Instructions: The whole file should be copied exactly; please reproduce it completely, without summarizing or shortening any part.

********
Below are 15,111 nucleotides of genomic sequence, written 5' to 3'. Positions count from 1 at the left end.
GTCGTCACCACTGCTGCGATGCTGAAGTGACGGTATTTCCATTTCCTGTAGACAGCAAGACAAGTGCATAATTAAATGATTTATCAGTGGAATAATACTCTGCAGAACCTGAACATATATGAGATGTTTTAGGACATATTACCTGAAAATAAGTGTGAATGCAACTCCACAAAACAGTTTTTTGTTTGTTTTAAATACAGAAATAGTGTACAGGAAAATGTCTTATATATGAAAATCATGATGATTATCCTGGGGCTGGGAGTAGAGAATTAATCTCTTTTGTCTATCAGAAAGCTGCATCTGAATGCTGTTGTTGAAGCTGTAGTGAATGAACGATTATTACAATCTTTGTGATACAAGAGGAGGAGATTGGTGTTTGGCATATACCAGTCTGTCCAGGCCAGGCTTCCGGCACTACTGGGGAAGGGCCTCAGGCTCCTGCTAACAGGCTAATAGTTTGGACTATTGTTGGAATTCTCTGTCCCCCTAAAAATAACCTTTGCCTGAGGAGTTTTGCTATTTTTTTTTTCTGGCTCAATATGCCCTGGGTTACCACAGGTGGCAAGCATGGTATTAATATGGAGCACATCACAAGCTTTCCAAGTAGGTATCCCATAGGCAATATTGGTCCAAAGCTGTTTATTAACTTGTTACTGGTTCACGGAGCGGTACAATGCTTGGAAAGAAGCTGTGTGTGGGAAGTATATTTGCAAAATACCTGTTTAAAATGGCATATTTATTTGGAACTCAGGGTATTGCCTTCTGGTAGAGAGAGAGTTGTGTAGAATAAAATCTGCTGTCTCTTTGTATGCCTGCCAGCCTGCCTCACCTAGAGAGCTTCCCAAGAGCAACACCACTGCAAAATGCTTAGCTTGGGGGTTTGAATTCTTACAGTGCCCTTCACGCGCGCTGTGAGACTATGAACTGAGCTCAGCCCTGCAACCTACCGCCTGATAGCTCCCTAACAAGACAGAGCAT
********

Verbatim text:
Below are 15,111 nucleotides of genomic sequence, written 5' to 3'. Positions count from 1 at the left end.
GTCGTCACCACTGCTGCGATGCTGAAGTGACGGTATTTCCATTTCCTGTAGACAGCAAGACAAGTGCATAATTAAATGATTTATCAGTGGAATAATACTCTGCAGAACCTGAACATATATGAGATGTTTTAGGACATATTACCTGAAAATAAGTGTGAATGCAACTCCACAAAACAGTTTTTTGTTTGTTTTAAATACAGAAATAGTGTACAGGAAAATGTCTTATATATGAAAATCATGATGATTATCCTGGGGCTGGGAGTAGAGAATTAATCTCTTTTGTCTATCAGAAAGCTGCATCTGAATGCTGTTGTTGAAGCTGTAGTGAATGAACGATTATTACAATCTTTGTGATACAAGAGGAGGAGATTGGTGTTTGGCATATACCAGTCTGTCCAGGCCAGGCTTCCGGCACTACTGGGGAAGGGCCTCAGGCTCCTGCTAACAGGCTAATAGTTTGGACTATTGTTGGAATTCTCTGTCCCCCTAAAAATAACCTTTGCCTGAGGAGTTTTGCTATTTTTTTTTTCTGGCTCAATATGCCCTGGGTTACCACAGGTGGCAAGCATGGTATTAATATGGAGCACATCACAAGCTTTCCAAGTAGGTATCCCATAGGCAATATTGGTCCAAAGCTGTTTATTAACTTGTTACTGGTTCACGGAGCGGTACAATGCTTGGAAAGAAGCTGTGTGTGGGAAGTATATTTGCAAAATACCTGTTTAAAATGGCATATTTATTTGGAACTCAGGGTATTGCCTTCTGGTAGAGAGAGAGTTGTGTAGAATAAAATCTGCTGTCTCTTTGTATGCCTGCCAGCCTGCCTCACCTAGAGAGCTTCCCAAGAGCAACACCACTGCAAAATGCTTAGCTTGGGGGTTTGAATTCTTACAGTGCCCTTCACGCGCGCTGTGAGACTATGAACTGAGCTCAGCCCTGCAACCTACCGCCTGATAGCTCCCTAACAAGACAGAGCAT